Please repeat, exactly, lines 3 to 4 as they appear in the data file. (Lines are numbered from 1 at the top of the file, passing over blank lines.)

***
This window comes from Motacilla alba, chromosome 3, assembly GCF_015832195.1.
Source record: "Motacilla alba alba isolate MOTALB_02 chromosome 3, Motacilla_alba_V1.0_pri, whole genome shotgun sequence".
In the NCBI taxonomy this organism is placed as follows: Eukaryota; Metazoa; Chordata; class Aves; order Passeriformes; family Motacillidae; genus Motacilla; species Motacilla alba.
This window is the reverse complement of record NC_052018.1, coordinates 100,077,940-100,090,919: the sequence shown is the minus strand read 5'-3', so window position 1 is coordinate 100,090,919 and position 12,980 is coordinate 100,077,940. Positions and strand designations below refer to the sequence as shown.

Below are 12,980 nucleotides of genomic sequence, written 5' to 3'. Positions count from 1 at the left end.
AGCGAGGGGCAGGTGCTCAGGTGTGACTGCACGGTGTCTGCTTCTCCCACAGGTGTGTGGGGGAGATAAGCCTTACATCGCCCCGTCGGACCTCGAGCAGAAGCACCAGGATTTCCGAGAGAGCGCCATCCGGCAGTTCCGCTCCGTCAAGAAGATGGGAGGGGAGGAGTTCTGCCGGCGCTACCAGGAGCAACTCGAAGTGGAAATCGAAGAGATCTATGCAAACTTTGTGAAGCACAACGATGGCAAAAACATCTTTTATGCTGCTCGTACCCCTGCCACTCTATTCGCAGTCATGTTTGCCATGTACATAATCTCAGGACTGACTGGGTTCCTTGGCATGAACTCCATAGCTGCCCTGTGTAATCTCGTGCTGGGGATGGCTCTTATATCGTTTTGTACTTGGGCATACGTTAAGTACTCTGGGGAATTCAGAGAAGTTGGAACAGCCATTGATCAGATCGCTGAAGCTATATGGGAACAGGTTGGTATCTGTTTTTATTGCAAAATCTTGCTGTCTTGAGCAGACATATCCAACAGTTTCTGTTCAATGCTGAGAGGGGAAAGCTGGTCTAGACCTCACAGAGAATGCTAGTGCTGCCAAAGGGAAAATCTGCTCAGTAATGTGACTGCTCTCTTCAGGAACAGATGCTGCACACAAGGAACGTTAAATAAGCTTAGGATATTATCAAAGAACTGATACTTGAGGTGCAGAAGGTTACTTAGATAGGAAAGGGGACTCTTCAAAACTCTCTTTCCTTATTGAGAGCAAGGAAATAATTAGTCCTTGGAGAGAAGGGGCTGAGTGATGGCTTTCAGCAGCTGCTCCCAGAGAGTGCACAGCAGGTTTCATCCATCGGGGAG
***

In the NCBI taxonomy this organism is placed as follows: Eukaryota; Metazoa; Chordata; class Aves; order Passeriformes; family Motacillidae; genus Motacilla; species Motacilla alba.
This window is the reverse complement of record NC_052018.1, coordinates 100,077,940-100,090,919: the sequence shown is the minus strand read 5'-3', so window position 1 is coordinate 100,090,919 and position 12,980 is coordinate 100,077,940. Positions and strand designations below refer to the sequence as shown.